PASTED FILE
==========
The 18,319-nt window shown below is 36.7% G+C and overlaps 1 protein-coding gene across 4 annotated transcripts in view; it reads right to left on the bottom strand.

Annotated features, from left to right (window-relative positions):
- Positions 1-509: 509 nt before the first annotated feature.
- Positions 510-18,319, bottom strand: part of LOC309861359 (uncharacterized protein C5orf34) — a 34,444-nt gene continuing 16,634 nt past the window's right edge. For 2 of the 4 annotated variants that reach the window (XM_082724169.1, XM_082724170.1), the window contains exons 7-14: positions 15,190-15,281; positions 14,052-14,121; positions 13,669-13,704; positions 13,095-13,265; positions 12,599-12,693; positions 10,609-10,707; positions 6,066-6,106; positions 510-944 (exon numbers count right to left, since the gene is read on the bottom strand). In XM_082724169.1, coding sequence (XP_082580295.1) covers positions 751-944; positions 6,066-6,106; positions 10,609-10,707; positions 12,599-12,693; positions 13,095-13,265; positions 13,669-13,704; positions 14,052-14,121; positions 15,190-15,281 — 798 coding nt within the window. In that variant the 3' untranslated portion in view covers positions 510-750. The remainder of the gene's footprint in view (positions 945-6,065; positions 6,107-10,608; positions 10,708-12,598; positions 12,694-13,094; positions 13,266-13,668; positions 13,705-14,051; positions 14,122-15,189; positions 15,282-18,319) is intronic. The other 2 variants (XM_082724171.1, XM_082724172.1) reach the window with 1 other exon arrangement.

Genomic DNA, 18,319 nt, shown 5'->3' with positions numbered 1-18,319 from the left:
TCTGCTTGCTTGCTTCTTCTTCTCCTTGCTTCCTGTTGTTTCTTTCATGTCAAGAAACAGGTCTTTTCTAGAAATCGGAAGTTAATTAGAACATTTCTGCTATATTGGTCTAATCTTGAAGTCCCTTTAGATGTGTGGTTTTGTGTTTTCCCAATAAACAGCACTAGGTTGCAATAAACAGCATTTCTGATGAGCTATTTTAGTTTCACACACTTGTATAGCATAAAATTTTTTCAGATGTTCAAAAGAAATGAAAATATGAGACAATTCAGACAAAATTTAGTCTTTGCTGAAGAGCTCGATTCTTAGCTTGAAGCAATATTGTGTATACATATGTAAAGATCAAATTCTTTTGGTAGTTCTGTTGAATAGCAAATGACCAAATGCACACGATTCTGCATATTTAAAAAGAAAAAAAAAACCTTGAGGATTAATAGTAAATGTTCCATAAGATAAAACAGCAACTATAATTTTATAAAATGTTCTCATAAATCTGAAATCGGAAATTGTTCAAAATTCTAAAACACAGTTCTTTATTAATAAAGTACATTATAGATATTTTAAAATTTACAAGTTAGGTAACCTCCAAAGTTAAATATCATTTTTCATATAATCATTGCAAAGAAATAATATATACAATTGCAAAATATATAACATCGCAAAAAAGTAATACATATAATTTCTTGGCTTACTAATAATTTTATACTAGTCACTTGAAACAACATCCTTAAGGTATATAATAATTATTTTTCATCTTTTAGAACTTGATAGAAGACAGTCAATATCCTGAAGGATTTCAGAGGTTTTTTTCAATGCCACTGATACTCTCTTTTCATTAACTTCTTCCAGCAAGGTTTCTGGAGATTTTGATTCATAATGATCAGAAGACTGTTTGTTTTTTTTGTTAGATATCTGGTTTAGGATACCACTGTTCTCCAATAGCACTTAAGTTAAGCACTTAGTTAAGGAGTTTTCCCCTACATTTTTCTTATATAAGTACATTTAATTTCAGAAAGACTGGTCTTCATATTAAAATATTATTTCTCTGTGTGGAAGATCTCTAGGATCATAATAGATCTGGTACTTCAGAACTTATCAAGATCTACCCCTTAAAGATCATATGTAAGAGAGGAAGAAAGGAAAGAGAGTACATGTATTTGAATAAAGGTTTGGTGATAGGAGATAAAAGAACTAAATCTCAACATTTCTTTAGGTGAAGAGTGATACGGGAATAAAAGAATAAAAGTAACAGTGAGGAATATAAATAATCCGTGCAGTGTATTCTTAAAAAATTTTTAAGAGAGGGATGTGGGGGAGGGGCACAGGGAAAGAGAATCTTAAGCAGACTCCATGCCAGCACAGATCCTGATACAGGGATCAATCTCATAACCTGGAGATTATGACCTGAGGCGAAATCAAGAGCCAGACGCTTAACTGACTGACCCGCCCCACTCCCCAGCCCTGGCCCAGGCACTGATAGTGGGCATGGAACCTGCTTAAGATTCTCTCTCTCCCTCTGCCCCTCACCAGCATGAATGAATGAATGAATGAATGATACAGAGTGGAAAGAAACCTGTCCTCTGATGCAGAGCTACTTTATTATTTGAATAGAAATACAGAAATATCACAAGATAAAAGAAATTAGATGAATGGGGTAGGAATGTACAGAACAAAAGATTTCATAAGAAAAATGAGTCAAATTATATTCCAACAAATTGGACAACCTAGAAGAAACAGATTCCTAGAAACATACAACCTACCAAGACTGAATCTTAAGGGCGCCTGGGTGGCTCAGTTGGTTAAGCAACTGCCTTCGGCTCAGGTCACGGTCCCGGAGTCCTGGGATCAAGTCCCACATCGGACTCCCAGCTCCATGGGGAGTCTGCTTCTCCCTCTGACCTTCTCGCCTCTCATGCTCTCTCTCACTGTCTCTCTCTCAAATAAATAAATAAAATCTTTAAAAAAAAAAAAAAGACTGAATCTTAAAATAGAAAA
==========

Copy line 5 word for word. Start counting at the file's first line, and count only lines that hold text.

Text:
Genomic DNA, 18,319 nt, shown 5'->3' with positions numbered 1-18,319 from the left: